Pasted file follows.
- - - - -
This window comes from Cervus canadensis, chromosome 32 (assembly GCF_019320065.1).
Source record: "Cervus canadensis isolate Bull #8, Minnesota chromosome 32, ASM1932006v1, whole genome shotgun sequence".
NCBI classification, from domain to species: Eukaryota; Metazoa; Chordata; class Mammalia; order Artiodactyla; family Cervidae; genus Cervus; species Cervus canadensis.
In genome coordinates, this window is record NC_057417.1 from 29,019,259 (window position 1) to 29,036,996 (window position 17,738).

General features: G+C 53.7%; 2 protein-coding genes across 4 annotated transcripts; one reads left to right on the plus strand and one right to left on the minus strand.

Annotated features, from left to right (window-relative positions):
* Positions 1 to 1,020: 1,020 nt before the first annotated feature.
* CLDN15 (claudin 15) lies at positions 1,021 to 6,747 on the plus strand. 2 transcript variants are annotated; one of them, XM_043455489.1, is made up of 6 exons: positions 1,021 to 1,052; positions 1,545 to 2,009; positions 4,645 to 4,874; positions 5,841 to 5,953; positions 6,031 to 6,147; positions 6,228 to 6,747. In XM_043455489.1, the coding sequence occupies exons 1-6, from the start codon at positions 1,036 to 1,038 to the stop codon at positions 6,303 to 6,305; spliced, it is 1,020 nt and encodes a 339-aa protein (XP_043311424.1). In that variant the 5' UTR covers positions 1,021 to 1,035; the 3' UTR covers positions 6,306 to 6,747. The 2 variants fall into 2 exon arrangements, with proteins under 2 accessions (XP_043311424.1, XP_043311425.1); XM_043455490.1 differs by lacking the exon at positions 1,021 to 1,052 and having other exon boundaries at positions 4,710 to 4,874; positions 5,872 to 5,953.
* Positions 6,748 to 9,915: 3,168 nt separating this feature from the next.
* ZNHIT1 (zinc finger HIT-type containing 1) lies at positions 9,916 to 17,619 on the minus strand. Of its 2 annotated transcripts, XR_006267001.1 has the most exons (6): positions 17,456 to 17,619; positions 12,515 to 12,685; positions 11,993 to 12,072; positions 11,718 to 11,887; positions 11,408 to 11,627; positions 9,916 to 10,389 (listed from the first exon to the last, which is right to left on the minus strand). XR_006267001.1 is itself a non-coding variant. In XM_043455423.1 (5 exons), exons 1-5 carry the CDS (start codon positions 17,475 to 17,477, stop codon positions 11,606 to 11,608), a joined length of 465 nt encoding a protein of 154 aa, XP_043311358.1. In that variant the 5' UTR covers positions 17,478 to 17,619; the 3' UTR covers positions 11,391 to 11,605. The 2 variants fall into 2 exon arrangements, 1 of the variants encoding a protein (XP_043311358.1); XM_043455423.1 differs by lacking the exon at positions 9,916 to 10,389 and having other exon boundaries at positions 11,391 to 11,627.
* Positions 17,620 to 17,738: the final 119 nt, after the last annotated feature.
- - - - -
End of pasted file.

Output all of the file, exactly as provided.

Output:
This window comes from Cervus canadensis, chromosome 32 (assembly GCF_019320065.1).
Source record: "Cervus canadensis isolate Bull #8, Minnesota chromosome 32, ASM1932006v1, whole genome shotgun sequence".
NCBI classification, from domain to species: Eukaryota; Metazoa; Chordata; class Mammalia; order Artiodactyla; family Cervidae; genus Cervus; species Cervus canadensis.
In genome coordinates, this window is record NC_057417.1 from 29,019,259 (window position 1) to 29,036,996 (window position 17,738).

General features: G+C 53.7%; 2 protein-coding genes across 4 annotated transcripts; one reads left to right on the plus strand and one right to left on the minus strand.

Annotated features, from left to right (window-relative positions):
* Positions 1 to 1,020: 1,020 nt before the first annotated feature.
* CLDN15 (claudin 15) lies at positions 1,021 to 6,747 on the plus strand. 2 transcript variants are annotated; one of them, XM_043455489.1, is made up of 6 exons: positions 1,021 to 1,052; positions 1,545 to 2,009; positions 4,645 to 4,874; positions 5,841 to 5,953; positions 6,031 to 6,147; positions 6,228 to 6,747. In XM_043455489.1, the coding sequence occupies exons 1-6, from the start codon at positions 1,036 to 1,038 to the stop codon at positions 6,303 to 6,305; spliced, it is 1,020 nt and encodes a 339-aa protein (XP_043311424.1). In that variant the 5' UTR covers positions 1,021 to 1,035; the 3' UTR covers positions 6,306 to 6,747. The 2 variants fall into 2 exon arrangements, with proteins under 2 accessions (XP_043311424.1, XP_043311425.1); XM_043455490.1 differs by lacking the exon at positions 1,021 to 1,052 and having other exon boundaries at positions 4,710 to 4,874; positions 5,872 to 5,953.
* Positions 6,748 to 9,915: 3,168 nt separating this feature from the next.
* ZNHIT1 (zinc finger HIT-type containing 1) lies at positions 9,916 to 17,619 on the minus strand. Of its 2 annotated transcripts, XR_006267001.1 has the most exons (6): positions 17,456 to 17,619; positions 12,515 to 12,685; positions 11,993 to 12,072; positions 11,718 to 11,887; positions 11,408 to 11,627; positions 9,916 to 10,389 (listed from the first exon to the last, which is right to left on the minus strand). XR_006267001.1 is itself a non-coding variant. In XM_043455423.1 (5 exons), exons 1-5 carry the CDS (start codon positions 17,475 to 17,477, stop codon positions 11,606 to 11,608), a joined length of 465 nt encoding a protein of 154 aa, XP_043311358.1. In that variant the 5' UTR covers positions 17,478 to 17,619; the 3' UTR covers positions 11,391 to 11,605. The 2 variants fall into 2 exon arrangements, 1 of the variants encoding a protein (XP_043311358.1); XM_043455423.1 differs by lacking the exon at positions 9,916 to 10,389 and having other exon boundaries at positions 11,391 to 11,627.
* Positions 17,620 to 17,738: the final 119 nt, after the last annotated feature.